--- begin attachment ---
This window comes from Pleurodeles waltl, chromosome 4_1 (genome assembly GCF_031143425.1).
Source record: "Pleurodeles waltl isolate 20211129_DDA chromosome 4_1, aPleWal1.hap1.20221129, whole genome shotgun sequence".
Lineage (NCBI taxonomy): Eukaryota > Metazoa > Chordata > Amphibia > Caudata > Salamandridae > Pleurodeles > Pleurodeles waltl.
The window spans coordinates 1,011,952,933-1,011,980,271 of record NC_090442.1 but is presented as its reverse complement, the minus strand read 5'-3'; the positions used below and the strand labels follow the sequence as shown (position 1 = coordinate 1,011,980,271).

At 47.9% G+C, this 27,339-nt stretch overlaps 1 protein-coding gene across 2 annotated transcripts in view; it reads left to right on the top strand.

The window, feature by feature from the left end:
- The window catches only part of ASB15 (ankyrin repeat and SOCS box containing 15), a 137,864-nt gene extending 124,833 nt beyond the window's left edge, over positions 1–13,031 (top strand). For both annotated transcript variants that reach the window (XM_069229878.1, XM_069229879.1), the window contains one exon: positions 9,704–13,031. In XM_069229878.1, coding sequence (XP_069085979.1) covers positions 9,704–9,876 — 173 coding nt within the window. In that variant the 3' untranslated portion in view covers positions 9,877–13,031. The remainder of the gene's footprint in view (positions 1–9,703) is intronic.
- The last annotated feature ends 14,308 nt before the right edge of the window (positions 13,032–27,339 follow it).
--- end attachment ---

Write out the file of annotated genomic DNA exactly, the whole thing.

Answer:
This window comes from Pleurodeles waltl, chromosome 4_1 (genome assembly GCF_031143425.1).
Source record: "Pleurodeles waltl isolate 20211129_DDA chromosome 4_1, aPleWal1.hap1.20221129, whole genome shotgun sequence".
Lineage (NCBI taxonomy): Eukaryota > Metazoa > Chordata > Amphibia > Caudata > Salamandridae > Pleurodeles > Pleurodeles waltl.
The window spans coordinates 1,011,952,933-1,011,980,271 of record NC_090442.1 but is presented as its reverse complement, the minus strand read 5'-3'; the positions used below and the strand labels follow the sequence as shown (position 1 = coordinate 1,011,980,271).

At 47.9% G+C, this 27,339-nt stretch overlaps 1 protein-coding gene across 2 annotated transcripts in view; it reads left to right on the top strand.

The window, feature by feature from the left end:
- The window catches only part of ASB15 (ankyrin repeat and SOCS box containing 15), a 137,864-nt gene extending 124,833 nt beyond the window's left edge, over positions 1–13,031 (top strand). For both annotated transcript variants that reach the window (XM_069229878.1, XM_069229879.1), the window contains one exon: positions 9,704–13,031. In XM_069229878.1, coding sequence (XP_069085979.1) covers positions 9,704–9,876 — 173 coding nt within the window. In that variant the 3' untranslated portion in view covers positions 9,877–13,031. The remainder of the gene's footprint in view (positions 1–9,703) is intronic.
- The last annotated feature ends 14,308 nt before the right edge of the window (positions 13,032–27,339 follow it).